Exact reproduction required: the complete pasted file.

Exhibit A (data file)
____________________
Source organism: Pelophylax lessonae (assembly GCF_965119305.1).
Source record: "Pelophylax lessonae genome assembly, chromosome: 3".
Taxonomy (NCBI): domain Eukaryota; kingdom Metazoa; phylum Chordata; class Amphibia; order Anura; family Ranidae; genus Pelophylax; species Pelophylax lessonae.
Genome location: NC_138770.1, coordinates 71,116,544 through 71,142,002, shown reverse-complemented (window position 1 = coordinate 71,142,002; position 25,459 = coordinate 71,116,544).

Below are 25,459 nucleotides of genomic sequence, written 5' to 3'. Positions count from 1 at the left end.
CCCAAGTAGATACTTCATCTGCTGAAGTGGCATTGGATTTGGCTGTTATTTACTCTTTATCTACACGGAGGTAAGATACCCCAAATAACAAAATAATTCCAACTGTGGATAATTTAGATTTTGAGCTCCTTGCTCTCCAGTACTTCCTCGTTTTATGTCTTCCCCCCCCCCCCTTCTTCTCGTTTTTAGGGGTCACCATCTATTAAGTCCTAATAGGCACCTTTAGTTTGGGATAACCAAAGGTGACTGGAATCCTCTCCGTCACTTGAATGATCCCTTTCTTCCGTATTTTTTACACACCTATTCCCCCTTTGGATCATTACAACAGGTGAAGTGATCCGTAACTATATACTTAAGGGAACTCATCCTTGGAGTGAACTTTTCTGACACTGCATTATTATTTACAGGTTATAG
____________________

Source organism: Pelophylax lessonae (assembly GCF_965119305.1).
Source record: "Pelophylax lessonae genome assembly, chromosome: 3".
Taxonomy (NCBI): domain Eukaryota; kingdom Metazoa; phylum Chordata; class Amphibia; order Anura; family Ranidae; genus Pelophylax; species Pelophylax lessonae.
Genome location: NC_138770.1, coordinates 71,116,544 through 71,142,002, shown reverse-complemented (window position 1 = coordinate 71,142,002; position 25,459 = coordinate 71,116,544).

Below are 25,459 nucleotides of genomic sequence, written 5' to 3'. Positions count from 1 at the left end.
CCCAAGTAGATACTTCATCTGCTGAAGTGGCATTGGATTTGGCTGTTATTTACTCTTTATCTACACGGAGGTAAGATACCCCAAATAACAAAATAATTCCAACTGTGGATAATTTAGATTTTGAGCTCCTTGCTCTCCAGTACTTCCTCGTTTTATGTCTTCCCCCCCCCCCCTTCTTCTCGTTTTTAGGGGTCACCATCTATTAAGTCCTAATAGGCACCTTTAGTTTGGGATAACCAAAGGTGACTGGAATCCTCTCCGTCACTTGAATGATCCCTTTCTTCCGTATTTTTTACACACCTATTCCCCCTTTGGATCATTACAACAGGTGAAGTGATCCGTAACTATATACTTAAGGGAACTCATCCTTGGAGTGAACTTTTCTGACACTGCATTATTATTTACAGGTTATAG